It’s great to see Jacobs display his understanding of the separation of church and state. Perhaps he should take a civics test. We’ve heard a lot about civics thanks to Rep. Steve Huebert’s House Bill 2039, which would require high school seniors to pass a civics test before they could graduate.
The full House debated Huebert’s bill for nearly an hour — some might say tediously — on March 3. Many representatives gave speeches. The most fascinating one was by Rep. Cheryl Helmer, a Republican from Mulvane who identified herself as a teacher.
Among other things, she was having “a lot of emotion” about comments made by a group of social studies teachers who had sent lawmakers a letter about how best to teach civics in schools, which is not through multiple choice tests and rote memorization. Helmer took offense.
She also had some dirt on some Kansas teachers:
Number one, a multiple choice test is one of the hardest tests any student will ever take because it’s quite confusing, and those are a lot of the tests that students take. And everybody knows, and I know, that students aren’t in school right now. I know a lot of students that aren’t in school. They’re out playing. So this letter to me is quite insulting to know, as I know that right now, and I hate to say it, I’m not going to say names, I know three of my teacher friends that are laying on the beach today in Florida, because school’s out so they’re on vacation. They’re supposed to be checking on computers with kids, doing computer school but no, the third time, they’re down in Florida on the beach. I’ve gone to Atwoods and teachers are at Atwoods at noon. I’ve gone to Dillard’s and teachers are at Dillard’s at noon, so this letter to me is quite insulting. I know teachers all over, from Cowley, Sedgwick and Sumner, and so I can identify the ones that are out shopping and out doing different things. – Rep. Cheryl Helmer, R-Mulvane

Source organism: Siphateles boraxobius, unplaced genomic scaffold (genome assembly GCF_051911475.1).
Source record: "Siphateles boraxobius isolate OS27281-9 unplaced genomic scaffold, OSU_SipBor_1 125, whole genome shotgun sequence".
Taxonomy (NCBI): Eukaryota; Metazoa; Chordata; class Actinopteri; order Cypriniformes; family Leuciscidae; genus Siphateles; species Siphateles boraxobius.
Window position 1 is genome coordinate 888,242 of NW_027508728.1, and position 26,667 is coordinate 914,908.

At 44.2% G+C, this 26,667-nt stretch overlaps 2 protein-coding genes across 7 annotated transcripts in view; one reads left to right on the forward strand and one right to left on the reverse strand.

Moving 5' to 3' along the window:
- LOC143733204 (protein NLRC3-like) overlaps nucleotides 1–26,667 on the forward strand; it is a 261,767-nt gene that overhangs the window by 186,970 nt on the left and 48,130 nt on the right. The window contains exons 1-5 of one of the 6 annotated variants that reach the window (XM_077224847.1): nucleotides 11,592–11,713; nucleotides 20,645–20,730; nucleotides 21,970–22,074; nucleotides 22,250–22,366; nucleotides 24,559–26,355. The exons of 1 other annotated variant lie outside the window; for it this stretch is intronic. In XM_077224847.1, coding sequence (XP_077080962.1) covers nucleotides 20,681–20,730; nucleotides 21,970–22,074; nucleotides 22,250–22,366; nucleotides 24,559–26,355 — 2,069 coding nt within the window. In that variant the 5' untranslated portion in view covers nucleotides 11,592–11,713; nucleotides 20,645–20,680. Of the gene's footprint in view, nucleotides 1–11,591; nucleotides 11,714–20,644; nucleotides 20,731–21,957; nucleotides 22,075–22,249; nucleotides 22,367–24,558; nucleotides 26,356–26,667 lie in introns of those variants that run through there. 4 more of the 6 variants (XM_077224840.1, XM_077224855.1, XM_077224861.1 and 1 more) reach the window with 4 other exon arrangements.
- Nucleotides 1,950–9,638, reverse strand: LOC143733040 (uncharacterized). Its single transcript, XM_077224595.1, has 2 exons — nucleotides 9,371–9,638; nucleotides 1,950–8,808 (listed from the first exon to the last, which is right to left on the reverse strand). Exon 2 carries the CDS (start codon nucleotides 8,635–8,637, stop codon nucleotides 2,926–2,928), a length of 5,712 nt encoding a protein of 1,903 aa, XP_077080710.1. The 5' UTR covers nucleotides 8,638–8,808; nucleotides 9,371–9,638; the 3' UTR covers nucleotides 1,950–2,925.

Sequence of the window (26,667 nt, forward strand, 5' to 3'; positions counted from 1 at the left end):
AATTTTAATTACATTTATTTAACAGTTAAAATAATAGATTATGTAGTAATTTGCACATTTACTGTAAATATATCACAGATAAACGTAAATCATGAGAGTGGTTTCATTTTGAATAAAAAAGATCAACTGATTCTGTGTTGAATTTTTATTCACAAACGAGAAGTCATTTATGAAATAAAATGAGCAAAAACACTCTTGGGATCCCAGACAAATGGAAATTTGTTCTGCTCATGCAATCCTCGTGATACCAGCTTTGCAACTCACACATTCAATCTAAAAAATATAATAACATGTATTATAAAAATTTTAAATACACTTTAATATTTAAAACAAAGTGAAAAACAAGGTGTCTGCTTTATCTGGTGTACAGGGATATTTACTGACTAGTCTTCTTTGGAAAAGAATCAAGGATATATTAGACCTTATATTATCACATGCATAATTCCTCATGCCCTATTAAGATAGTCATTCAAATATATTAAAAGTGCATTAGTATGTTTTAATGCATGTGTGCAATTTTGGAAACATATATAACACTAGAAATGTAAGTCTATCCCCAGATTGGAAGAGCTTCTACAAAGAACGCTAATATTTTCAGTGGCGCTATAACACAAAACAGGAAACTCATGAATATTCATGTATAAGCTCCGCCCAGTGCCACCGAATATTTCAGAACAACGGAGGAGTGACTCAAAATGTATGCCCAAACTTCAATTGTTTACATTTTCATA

Consider yourselves warned, teacher friends of Helmer!
The Mulvane representative (who was among four sponsors of a bill that would put physicians in prison for providing services to transgender children) continued in ways some viewers might consider impertinent, beside the question, superfluous — or just concerning:
What Helmer didn’t address was whether her teacher friends in Florida might possibly have been conducting classes remotely from the beach, which would be fine with me. Because my friends who are teachers work even when they’re on vacation — I’ve witnessed them doing this poolside when they should have been reading trashy romances instead. And if anyone deserves a trip to the beach, it’s Kansas teachers.
Whether a certain opinion writer deserves a vacation at this point in the legislative session is also worthy of debate but is not up for a vote. After carefully researching safe methods of travel, I’m making the trip I was supposed to take a year ago — so you’ll be spared my own meandering and tedious comments for a while. I will not be at a beach, but I’ll will be happily far from Kansas Capitol and all of its perversions.